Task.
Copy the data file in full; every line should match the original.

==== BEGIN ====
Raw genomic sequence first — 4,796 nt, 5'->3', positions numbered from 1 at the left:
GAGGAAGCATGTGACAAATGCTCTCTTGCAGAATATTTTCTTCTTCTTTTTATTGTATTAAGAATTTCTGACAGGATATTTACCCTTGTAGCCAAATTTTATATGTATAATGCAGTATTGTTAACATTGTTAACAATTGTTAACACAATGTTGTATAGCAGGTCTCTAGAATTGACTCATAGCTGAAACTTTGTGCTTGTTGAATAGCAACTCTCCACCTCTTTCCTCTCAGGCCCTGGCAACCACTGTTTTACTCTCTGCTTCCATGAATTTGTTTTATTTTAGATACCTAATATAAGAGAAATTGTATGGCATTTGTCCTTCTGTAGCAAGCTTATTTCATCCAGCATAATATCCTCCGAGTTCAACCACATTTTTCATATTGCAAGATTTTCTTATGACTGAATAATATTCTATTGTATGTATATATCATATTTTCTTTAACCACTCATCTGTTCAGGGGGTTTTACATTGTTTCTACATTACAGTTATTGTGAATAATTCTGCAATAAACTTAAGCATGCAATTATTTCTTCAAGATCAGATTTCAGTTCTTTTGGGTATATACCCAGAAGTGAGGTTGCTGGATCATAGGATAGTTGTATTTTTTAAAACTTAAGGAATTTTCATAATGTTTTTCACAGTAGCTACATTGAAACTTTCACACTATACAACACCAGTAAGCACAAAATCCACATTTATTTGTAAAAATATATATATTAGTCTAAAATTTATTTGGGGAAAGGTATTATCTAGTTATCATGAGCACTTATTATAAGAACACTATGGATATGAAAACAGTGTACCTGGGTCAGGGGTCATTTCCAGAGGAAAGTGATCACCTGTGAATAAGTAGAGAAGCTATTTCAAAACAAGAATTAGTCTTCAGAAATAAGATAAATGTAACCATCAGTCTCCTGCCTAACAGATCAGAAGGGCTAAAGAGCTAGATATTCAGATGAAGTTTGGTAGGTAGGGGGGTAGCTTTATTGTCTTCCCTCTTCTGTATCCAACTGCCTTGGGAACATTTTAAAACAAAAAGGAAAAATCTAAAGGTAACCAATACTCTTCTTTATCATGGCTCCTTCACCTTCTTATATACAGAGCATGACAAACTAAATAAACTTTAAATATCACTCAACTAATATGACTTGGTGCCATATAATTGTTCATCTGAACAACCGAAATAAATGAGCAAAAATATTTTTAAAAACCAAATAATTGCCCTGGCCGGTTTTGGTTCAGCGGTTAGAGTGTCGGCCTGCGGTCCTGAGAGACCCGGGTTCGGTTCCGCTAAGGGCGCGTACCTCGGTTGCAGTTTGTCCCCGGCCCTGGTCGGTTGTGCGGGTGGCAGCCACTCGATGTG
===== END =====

Raw genomic sequence first — 4,796 nt, 5'->3', positions numbered from 1 at the left:
GAGGAAGCATGTGACAAATGCTCTCTTGCAGAATATTTTCTTCTTCTTTTTATTGTATTAAGAATTTCTGACAGGATATTTACCCTTGTAGCCAAATTTTATATGTATAATGCAGTATTGTTAACATTGTTAACAATTGTTAACACAATGTTGTATAGCAGGTCTCTAGAATTGACTCATAGCTGAAACTTTGTGCTTGTTGAATAGCAACTCTCCACCTCTTTCCTCTCAGGCCCTGGCAACCACTGTTTTACTCTCTGCTTCCATGAATTTGTTTTATTTTAGATACCTAATATAAGAGAAATTGTATGGCATTTGTCCTTCTGTAGCAAGCTTATTTCATCCAGCATAATATCCTCCGAGTTCAACCACATTTTTCATATTGCAAGATTTTCTTATGACTGAATAATATTCTATTGTATGTATATATCATATTTTCTTTAACCACTCATCTGTTCAGGGGGTTTTACATTGTTTCTACATTACAGTTATTGTGAATAATTCTGCAATAAACTTAAGCATGCAATTATTTCTTCAAGATCAGATTTCAGTTCTTTTGGGTATATACCCAGAAGTGAGGTTGCTGGATCATAGGATAGTTGTATTTTTTAAAACTTAAGGAATTTTCATAATGTTTTTCACAGTAGCTACATTGAAACTTTCACACTATACAACACCAGTAAGCACAAAATCCACATTTATTTGTAAAAATATATATATTAGTCTAAAATTTATTTGGGGAAAGGTATTATCTAGTTATCATGAGCACTTATTATAAGAACACTATGGATATGAAAACAGTGTACCTGGGTCAGGGGTCATTTCCAGAGGAAAGTGATCACCTGTGAATAAGTAGAGAAGCTATTTCAAAACAAGAATTAGTCTTCAGAAATAAGATAAATGTAACCATCAGTCTCCTGCCTAACAGATCAGAAGGGCTAAAGAGCTAGATATTCAGATGAAGTTTGGTAGGTAGGGGGGTAGCTTTATTGTCTTCCCTCTTCTGTATCCAACTGCCTTGGGAACATTTTAAAACAAAAAGGAAAAATCTAAAGGTAACCAATACTCTTCTTTATCATGGCTCCTTCACCTTCTTATATACAGAGCATGACAAACTAAATAAACTTTAAATATCACTCAACTAATATGACTTGGTGCCATATAATTGTTCATCTGAACAACCGAAATAAATGAGCAAAAATATTTTTAAAAACCAAATAATTGCCCTGGCCGGTTTTGGTTCAGCGGTTAGAGTGTCGGCCTGCGGTCCTGAGAGACCCGGGTTCGGTTCCGCTAAGGGCGCGTACCTCGGTTGCAGTTTGTCCCCGGCCCTGGTCGGTTGTGCGGGTGGCAGCCACTCGATGTG